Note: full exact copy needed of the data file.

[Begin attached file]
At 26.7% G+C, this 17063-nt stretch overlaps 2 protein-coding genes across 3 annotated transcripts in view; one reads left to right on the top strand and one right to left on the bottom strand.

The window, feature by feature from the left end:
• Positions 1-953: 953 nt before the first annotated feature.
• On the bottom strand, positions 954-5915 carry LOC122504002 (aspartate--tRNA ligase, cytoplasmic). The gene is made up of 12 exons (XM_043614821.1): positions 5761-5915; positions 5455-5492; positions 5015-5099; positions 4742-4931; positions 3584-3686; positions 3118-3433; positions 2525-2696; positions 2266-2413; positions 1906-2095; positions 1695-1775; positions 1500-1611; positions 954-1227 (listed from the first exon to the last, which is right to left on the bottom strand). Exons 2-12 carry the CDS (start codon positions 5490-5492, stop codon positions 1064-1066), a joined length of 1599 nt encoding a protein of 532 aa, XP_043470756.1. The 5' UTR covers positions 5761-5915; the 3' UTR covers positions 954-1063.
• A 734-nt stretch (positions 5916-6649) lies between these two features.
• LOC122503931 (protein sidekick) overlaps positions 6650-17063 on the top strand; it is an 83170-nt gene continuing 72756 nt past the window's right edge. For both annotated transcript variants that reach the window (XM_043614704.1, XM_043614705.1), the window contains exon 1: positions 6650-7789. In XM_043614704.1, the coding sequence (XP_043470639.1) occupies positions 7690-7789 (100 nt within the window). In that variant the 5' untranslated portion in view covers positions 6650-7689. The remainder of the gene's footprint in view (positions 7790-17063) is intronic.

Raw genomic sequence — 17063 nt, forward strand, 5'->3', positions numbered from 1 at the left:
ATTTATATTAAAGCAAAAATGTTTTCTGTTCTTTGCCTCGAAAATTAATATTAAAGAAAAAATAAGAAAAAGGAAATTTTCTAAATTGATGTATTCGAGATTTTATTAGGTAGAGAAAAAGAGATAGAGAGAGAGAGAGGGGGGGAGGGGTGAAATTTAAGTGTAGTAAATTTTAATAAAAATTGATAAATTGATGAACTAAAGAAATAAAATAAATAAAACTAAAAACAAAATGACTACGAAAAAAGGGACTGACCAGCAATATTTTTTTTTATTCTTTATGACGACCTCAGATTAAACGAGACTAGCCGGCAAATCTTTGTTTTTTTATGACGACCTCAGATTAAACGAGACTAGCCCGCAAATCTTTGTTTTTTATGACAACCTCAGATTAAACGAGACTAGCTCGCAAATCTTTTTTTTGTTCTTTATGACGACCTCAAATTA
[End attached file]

At 26.7% G+C, this 17063-nt stretch overlaps 2 protein-coding genes across 3 annotated transcripts in view; one reads left to right on the top strand and one right to left on the bottom strand.

The window, feature by feature from the left end:
• Positions 1-953: 953 nt before the first annotated feature.
• On the bottom strand, positions 954-5915 carry LOC122504002 (aspartate--tRNA ligase, cytoplasmic). The gene is made up of 12 exons (XM_043614821.1): positions 5761-5915; positions 5455-5492; positions 5015-5099; positions 4742-4931; positions 3584-3686; positions 3118-3433; positions 2525-2696; positions 2266-2413; positions 1906-2095; positions 1695-1775; positions 1500-1611; positions 954-1227 (listed from the first exon to the last, which is right to left on the bottom strand). Exons 2-12 carry the CDS (start codon positions 5490-5492, stop codon positions 1064-1066), a joined length of 1599 nt encoding a protein of 532 aa, XP_043470756.1. The 5' UTR covers positions 5761-5915; the 3' UTR covers positions 954-1063.
• A 734-nt stretch (positions 5916-6649) lies between these two features.
• LOC122503931 (protein sidekick) overlaps positions 6650-17063 on the top strand; it is an 83170-nt gene continuing 72756 nt past the window's right edge. For both annotated transcript variants that reach the window (XM_043614704.1, XM_043614705.1), the window contains exon 1: positions 6650-7789. In XM_043614704.1, the coding sequence (XP_043470639.1) occupies positions 7690-7789 (100 nt within the window). In that variant the 5' untranslated portion in view covers positions 6650-7689. The remainder of the gene's footprint in view (positions 7790-17063) is intronic.

Raw genomic sequence — 17063 nt, forward strand, 5'->3', positions numbered from 1 at the left:
ATTTATATTAAAGCAAAAATGTTTTCTGTTCTTTGCCTCGAAAATTAATATTAAAGAAAAAATAAGAAAAAGGAAATTTTCTAAATTGATGTATTCGAGATTTTATTAGGTAGAGAAAAAGAGATAGAGAGAGAGAGAGGGGGGGAGGGGTGAAATTTAAGTGTAGTAAATTTTAATAAAAATTGATAAATTGATGAACTAAAGAAATAAAATAAATAAAACTAAAAACAAAATGACTACGAAAAAAGGGACTGACCAGCAATATTTTTTTTTATTCTTTATGACGACCTCAGATTAAACGAGACTAGCCGGCAAATCTTTGTTTTTTTATGACGACCTCAGATTAAACGAGACTAGCCCGCAAATCTTTGTTTTTTATGACAACCTCAGATTAAACGAGACTAGCTCGCAAATCTTTTTTTTGTTCTTTATGACGACCTCAAATTA